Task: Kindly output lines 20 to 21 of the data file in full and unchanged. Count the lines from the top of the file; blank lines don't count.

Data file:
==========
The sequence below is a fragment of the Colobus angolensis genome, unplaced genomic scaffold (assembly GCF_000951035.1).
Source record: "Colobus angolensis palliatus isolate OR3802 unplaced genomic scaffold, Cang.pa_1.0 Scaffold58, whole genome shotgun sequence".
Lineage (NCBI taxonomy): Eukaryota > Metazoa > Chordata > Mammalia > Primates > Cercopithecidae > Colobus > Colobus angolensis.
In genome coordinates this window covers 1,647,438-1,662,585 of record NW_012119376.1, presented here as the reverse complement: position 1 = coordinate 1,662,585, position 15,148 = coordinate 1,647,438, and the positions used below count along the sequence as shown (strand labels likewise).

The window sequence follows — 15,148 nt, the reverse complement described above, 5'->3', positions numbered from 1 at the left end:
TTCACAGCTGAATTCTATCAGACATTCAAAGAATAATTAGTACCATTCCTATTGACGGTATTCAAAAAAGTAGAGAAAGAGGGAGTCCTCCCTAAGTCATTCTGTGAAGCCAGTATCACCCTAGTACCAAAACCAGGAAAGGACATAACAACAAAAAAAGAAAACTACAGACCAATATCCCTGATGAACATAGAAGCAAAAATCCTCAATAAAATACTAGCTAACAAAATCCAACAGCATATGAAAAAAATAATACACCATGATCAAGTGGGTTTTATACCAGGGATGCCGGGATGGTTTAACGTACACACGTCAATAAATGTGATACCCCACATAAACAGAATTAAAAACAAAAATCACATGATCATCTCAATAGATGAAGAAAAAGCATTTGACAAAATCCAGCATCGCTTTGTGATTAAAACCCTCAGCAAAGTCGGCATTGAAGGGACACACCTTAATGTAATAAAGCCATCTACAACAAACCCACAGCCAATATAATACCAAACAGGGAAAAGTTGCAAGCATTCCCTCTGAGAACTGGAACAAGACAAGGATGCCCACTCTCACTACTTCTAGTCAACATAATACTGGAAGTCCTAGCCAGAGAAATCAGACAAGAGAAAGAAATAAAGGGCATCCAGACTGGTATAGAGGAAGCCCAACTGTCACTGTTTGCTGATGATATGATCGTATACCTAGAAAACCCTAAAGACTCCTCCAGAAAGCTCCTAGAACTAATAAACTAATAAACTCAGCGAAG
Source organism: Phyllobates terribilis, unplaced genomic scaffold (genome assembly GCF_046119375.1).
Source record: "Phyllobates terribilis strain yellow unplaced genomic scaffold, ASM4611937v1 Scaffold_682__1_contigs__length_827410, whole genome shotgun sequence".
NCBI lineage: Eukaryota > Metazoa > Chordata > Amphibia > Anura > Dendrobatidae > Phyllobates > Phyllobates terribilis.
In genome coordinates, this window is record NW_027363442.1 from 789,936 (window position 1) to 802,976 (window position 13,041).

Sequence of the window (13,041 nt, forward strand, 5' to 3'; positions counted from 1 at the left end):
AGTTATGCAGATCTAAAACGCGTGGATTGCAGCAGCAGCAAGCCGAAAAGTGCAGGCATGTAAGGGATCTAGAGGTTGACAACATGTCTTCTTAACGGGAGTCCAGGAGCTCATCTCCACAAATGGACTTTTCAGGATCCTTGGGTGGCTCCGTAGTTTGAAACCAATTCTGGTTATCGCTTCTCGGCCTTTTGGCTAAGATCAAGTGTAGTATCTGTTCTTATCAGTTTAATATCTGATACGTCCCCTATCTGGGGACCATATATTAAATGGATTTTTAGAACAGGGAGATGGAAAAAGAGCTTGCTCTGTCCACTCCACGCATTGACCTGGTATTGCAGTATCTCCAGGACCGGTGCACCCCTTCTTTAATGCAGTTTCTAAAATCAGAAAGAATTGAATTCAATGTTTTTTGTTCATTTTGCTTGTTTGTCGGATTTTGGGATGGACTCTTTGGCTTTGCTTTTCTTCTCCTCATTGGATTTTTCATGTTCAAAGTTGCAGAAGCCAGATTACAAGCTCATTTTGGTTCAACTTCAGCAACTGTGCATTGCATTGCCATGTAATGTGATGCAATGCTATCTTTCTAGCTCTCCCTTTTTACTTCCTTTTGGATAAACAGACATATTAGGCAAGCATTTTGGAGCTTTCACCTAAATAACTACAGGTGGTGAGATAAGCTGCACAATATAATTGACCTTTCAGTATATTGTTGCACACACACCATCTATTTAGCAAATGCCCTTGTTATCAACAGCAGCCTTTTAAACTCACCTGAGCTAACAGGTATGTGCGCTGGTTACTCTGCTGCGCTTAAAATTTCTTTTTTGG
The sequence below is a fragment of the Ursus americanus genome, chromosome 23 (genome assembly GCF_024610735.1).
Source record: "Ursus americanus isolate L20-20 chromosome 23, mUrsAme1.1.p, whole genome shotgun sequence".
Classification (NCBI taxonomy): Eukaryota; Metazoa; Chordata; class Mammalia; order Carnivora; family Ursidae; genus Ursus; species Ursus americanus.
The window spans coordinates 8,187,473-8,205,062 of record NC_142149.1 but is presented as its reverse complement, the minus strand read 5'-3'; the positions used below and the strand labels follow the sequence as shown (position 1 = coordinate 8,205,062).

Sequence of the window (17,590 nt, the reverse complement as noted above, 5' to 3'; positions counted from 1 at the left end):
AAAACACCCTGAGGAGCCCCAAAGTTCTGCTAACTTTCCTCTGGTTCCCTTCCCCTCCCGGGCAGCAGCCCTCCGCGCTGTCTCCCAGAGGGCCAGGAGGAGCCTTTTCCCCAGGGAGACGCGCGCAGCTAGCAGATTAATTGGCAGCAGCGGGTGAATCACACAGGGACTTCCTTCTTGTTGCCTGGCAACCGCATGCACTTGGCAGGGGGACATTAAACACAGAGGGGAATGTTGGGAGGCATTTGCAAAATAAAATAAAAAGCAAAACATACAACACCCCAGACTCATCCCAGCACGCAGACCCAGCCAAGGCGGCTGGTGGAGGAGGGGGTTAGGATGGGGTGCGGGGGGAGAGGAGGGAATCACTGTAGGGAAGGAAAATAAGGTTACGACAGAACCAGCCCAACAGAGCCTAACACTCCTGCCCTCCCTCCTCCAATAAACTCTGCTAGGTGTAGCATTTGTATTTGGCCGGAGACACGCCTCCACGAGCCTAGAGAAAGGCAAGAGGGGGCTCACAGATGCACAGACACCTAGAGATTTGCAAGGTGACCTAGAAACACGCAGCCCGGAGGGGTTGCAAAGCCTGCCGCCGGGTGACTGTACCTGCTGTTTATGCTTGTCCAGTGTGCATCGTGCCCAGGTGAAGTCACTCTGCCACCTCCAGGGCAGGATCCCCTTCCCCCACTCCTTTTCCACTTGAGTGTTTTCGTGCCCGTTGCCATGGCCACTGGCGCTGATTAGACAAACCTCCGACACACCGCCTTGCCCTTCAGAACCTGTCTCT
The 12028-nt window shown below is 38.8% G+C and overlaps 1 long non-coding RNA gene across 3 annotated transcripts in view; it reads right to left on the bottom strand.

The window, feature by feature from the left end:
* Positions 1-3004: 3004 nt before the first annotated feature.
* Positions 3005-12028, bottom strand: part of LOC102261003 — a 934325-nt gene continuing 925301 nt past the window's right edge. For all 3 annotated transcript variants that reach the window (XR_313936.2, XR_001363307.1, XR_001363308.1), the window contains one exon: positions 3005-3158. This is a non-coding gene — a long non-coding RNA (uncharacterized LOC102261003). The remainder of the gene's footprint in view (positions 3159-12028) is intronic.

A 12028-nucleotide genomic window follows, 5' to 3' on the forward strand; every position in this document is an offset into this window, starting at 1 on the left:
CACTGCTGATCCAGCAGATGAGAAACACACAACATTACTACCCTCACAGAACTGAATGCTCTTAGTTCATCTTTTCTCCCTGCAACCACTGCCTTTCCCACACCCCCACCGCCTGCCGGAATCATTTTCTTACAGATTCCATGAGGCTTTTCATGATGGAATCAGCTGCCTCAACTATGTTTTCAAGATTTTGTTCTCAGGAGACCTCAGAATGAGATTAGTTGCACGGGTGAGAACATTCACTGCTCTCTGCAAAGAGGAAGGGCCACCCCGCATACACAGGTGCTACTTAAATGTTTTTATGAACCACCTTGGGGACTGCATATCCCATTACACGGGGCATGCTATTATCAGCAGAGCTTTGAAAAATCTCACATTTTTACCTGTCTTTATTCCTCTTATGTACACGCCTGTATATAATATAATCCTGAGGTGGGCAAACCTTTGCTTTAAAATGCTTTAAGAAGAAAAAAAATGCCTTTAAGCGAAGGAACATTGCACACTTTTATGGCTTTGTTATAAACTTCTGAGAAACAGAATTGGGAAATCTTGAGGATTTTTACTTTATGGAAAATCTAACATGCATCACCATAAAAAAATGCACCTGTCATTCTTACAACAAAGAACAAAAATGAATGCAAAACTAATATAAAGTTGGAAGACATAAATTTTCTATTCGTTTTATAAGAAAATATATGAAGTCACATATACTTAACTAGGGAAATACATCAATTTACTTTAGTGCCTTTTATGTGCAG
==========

The window, feature by feature from the left end:
* Positions 1-3004: 3004 nt before the first annotated feature.